Background: Global sagittal malalignment is significantly correlated with health-related quality-of-life scores in the setting of spinal deformity. In order to address rigid deformity patterns, the use of spinal osteotomies has seen a substantial increase. Unfortunately, variations of established techniques and hybrid combinations of osteotomies have made comparisons of outcomes difficult.
Objective: To propose a classification system of anatomically-based spinal osteotomies and provide a common language among spine specialists.
Methods: The proposed classification system is based on 6 anatomic grades of resection (1 through 6) corresponding to the extent of bone resection and increasing degree of destabilizing potential. In addition, a surgical approach modifier is added (posterior approach or combined anterior and posterior approaches). Reliability of the classification system was evaluated by an analysis of 16 clinical cases, rated 2 times by 8 different readers, and calculation of Fleiss kappa coefficients.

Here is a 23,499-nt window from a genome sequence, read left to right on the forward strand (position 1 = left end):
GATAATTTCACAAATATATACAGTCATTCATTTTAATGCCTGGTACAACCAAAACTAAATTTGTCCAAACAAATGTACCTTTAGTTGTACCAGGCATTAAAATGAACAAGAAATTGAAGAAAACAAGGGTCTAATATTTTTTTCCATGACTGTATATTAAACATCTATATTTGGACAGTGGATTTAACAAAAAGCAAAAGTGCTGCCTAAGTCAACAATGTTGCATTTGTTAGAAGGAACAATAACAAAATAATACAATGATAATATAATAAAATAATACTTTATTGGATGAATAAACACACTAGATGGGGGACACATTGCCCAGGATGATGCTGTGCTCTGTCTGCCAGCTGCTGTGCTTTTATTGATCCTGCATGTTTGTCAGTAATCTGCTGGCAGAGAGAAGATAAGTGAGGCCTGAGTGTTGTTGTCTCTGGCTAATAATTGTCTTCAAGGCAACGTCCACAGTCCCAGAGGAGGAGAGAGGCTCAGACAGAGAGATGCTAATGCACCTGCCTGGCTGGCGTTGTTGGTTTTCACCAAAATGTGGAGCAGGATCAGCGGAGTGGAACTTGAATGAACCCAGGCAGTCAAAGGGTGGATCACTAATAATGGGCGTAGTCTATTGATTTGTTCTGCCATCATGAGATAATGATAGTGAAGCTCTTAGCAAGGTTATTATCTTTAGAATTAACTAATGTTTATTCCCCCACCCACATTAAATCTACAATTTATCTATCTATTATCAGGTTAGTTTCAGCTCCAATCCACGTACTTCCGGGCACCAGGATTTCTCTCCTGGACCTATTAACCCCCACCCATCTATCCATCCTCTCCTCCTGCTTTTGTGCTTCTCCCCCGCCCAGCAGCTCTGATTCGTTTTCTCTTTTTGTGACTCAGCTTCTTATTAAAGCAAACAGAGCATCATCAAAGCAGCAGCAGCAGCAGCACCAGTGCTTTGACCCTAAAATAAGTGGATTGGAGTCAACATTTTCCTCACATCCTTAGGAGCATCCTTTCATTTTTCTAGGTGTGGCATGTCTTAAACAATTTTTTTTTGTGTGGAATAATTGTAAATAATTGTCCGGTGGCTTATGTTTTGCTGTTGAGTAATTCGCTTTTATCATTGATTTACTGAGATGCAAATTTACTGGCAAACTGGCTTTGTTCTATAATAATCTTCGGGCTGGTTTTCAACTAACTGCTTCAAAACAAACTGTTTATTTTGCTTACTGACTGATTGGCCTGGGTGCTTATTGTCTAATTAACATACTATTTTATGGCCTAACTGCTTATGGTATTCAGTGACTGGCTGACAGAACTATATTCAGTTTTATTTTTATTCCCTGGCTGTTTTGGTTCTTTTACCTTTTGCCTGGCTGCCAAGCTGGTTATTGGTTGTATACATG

Results: Intraobserver reliability was classified as “almost perfect”; Fleiss kappa coefficient averaged 0.96 (range, 0.92-1.0) for resection type and 0.90 (0.71-1.0) for the approach modifier. Results from the interobserver reliability for the classification were 0.96 for resection type and 0.88 for the approach modifier.
Conclusion: This proposed anatomically based classification system provides a consistent description of the various osteotomies performed in spinal deformity correction surgery. The reliability study confirmed that the classification is simple and consistent. Further development of its use will provide a common frame for osteotomy assessment and permit comparative analysis of different treatments.
From: The Comprehensive Anatomical Spinal Osteotomy Classification by Lafage et al.